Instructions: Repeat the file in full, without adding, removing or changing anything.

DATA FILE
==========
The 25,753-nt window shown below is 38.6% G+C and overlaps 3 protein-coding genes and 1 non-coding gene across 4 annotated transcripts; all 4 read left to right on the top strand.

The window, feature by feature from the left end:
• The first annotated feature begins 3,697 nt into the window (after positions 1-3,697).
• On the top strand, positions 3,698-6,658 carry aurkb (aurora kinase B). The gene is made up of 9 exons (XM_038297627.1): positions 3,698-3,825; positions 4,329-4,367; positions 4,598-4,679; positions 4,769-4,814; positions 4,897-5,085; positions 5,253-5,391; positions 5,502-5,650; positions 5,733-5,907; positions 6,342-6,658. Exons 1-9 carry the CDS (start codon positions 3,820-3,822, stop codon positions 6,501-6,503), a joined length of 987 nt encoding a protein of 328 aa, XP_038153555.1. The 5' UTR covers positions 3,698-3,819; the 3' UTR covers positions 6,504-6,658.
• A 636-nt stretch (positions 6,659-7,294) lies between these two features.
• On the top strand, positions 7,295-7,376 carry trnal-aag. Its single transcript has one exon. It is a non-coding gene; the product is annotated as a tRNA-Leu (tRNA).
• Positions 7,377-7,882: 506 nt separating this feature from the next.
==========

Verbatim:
The 25,753-nt window shown below is 38.6% G+C and overlaps 3 protein-coding genes and 1 non-coding gene across 4 annotated transcripts; all 4 read left to right on the top strand.

The window, feature by feature from the left end:
• The first annotated feature begins 3,697 nt into the window (after positions 1-3,697).
• On the top strand, positions 3,698-6,658 carry aurkb (aurora kinase B). The gene is made up of 9 exons (XM_038297627.1): positions 3,698-3,825; positions 4,329-4,367; positions 4,598-4,679; positions 4,769-4,814; positions 4,897-5,085; positions 5,253-5,391; positions 5,502-5,650; positions 5,733-5,907; positions 6,342-6,658. Exons 1-9 carry the CDS (start codon positions 3,820-3,822, stop codon positions 6,501-6,503), a joined length of 987 nt encoding a protein of 328 aa, XP_038153555.1. The 5' UTR covers positions 3,698-3,819; the 3' UTR covers positions 6,504-6,658.
• A 636-nt stretch (positions 6,659-7,294) lies between these two features.
• On the top strand, positions 7,295-7,376 carry trnal-aag. Its single transcript has one exon. It is a non-coding gene; the product is annotated as a tRNA-Leu (tRNA).
• Positions 7,377-7,882: 506 nt separating this feature from the next.